In regard to traffic counts, once the Silver Line Gateway opens there will be a bus to the airport every eight minutes and to Chelsea approximately every 10 minutes at peak hour, so a bus would use this ramp approximately every four or five minutes in aggregate. The lane which it is merging into, the HOV lane to the airport, generally sees fewer than 5,000 vehicles per day. During every 15-minute period over the week that MassDOT gathered data, the highest traffic volume was 585 vehicles, or a car approximately every six seconds. This is less than half of the roadway’s capacity, and at most times of day it operates at significantly lower volumes.
In regard to the merge distance and sight lines, MassDOT is correct that this merge is not optimal, but it is no worse than many other merges in use across the Commonwealth. The most pertinent of these may be the ramp from Massachusetts Avenue to the Turnpike opposite Newbury Street. That ramp has a similar grade to the Silver Line ramp and similarly poor sight lines, but the merge area at its base is far shorter than the Silver Line’s ramp. It’s just 200 feet from the end of the curb to the end of the merge area, while the Silver Line ramp has this much level space before the merge even begins. The roadway the ramp from Mass Avenue merges in to is both a faster roadway than the Ted Williams Tunnel and one with much more traffic than the HOV lane, yet MassPort’s Back Bay Logan Express buses use it every 20 minutes without incident.
This merge into the Ted Willians Tunnel, according to MassDOT, is too dangerous to use …
… but this merge from Massachusetts Avenue on to the Turnpike? Totally fine.
MassDOT: “Lastly, this ramp is utilized by law enforcement and first responders, as well as MassDOT emergency maintenance personnel and response teams. During emergency situations, it would not be feasible to coordinate immediate detours and closures to this ramp for bus service, which could further compound existing safety concerns while also hindering emergency operations and response efforts.”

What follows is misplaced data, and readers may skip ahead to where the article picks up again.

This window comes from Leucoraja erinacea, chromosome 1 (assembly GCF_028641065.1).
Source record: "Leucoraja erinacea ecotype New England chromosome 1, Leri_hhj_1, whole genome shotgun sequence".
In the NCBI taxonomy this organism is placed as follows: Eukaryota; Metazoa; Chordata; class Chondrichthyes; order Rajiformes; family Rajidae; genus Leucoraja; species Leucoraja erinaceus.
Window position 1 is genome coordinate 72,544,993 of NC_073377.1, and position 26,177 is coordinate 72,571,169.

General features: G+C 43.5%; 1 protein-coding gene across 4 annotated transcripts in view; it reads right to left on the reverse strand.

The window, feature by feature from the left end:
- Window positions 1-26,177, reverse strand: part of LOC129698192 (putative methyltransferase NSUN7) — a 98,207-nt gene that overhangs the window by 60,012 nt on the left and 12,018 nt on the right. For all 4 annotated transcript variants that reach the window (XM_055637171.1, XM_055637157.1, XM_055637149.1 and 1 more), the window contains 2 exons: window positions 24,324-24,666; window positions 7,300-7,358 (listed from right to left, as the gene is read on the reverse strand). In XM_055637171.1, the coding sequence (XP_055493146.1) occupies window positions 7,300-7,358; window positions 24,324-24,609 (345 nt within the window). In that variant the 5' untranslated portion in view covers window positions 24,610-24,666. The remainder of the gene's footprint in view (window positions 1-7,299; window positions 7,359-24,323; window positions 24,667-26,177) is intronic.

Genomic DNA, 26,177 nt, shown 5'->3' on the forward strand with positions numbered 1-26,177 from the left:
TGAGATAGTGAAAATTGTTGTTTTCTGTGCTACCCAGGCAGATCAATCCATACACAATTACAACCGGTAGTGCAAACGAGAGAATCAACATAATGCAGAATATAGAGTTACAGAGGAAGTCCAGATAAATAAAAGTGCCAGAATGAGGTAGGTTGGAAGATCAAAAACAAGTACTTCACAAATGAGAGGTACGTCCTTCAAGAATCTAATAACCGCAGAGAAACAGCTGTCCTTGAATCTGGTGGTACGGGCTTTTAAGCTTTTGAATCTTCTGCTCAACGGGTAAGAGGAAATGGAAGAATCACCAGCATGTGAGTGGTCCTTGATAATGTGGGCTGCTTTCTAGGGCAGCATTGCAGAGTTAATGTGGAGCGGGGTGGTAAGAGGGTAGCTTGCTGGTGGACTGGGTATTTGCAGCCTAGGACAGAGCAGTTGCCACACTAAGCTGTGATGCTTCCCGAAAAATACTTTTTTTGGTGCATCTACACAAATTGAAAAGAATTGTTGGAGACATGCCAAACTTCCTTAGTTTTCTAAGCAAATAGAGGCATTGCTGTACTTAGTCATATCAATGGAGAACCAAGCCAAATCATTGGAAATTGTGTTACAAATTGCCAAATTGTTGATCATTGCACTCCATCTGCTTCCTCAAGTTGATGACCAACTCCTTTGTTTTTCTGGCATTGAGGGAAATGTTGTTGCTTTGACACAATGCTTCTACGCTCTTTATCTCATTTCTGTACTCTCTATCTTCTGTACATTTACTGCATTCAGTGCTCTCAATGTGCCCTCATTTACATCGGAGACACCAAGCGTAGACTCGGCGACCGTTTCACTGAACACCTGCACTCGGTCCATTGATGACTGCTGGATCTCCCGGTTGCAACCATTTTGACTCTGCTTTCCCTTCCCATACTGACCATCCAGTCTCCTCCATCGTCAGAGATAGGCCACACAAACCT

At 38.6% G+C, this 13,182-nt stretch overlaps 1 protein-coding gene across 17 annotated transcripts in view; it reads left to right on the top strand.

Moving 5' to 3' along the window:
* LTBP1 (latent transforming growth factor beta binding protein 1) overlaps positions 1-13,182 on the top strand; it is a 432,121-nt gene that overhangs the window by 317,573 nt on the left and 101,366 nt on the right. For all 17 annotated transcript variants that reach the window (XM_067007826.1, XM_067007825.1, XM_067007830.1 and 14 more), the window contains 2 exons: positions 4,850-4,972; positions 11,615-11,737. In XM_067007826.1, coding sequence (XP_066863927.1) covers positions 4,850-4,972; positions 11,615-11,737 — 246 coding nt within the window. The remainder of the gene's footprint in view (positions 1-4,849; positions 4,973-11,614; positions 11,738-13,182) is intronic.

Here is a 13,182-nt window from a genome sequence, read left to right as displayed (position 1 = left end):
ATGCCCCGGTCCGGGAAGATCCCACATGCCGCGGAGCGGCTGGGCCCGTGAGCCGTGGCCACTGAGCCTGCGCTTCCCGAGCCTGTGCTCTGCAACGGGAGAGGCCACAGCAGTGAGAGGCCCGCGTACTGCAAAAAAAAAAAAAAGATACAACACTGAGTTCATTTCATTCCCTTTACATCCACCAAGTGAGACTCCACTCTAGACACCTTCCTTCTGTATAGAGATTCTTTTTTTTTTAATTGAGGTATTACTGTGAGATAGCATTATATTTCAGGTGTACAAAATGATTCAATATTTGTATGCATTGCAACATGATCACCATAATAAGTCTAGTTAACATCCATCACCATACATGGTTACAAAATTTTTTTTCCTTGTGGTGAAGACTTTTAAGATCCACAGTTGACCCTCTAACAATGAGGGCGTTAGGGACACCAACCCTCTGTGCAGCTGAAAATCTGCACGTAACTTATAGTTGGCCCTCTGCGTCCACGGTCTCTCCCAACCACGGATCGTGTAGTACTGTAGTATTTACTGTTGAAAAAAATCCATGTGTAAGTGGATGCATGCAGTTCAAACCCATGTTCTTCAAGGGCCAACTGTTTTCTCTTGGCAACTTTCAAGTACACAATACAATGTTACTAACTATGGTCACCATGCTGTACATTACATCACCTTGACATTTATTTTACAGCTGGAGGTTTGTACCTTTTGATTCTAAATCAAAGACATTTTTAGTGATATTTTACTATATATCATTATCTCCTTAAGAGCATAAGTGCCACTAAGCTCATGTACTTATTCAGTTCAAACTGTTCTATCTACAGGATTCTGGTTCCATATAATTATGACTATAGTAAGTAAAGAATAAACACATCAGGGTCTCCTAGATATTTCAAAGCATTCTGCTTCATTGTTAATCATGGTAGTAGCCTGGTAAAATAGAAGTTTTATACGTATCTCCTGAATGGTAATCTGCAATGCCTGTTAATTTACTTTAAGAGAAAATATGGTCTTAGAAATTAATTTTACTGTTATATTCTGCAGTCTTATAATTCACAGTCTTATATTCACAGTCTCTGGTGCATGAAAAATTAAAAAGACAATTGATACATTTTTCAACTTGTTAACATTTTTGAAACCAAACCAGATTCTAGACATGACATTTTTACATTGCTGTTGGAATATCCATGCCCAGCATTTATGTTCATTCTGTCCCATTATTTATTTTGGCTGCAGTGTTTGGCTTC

This is a complete red herring. If an emergency response team needed to access the tunnel, they could do so. There’s only a bus every four minutes. And if there were a police car with a siren, the bus could wait for the police car to go first. That’s not hard. To think that it’s impossible for two state agencies to develop and implement contingency plans for emergencies is risible. If there was some sort of emergency situation that would require the ramp be closed to buses, it would be quite simple to coordinate detours for the Silver Line. The buses could use the loop-the-loop route they use today.The Commonwealth has invested nearly $100 million dollars in building the Silver Line Gateway project to provide better connectivity between Chelsea and Boston. The route promises a 19 minute travel time from Chelsea to the Seaport, so the 2 minute detour (at best; when traffic is heavy it can take 15 or 20 minutes) because of MassDOT’s obstinacy adds 10 percent to the travel time—and operating cost—to the route, negating many of the benefits we’ve invested in. With this project nearing completion and internecine interagency squabbling, it’s time to say: Mr. Baker, Ms. Pollack, Mr. Ramirez, tear down this (completely imaginary) wall.
Ari Ofsevit is a member of TransitMatters and a graduate student at MIT.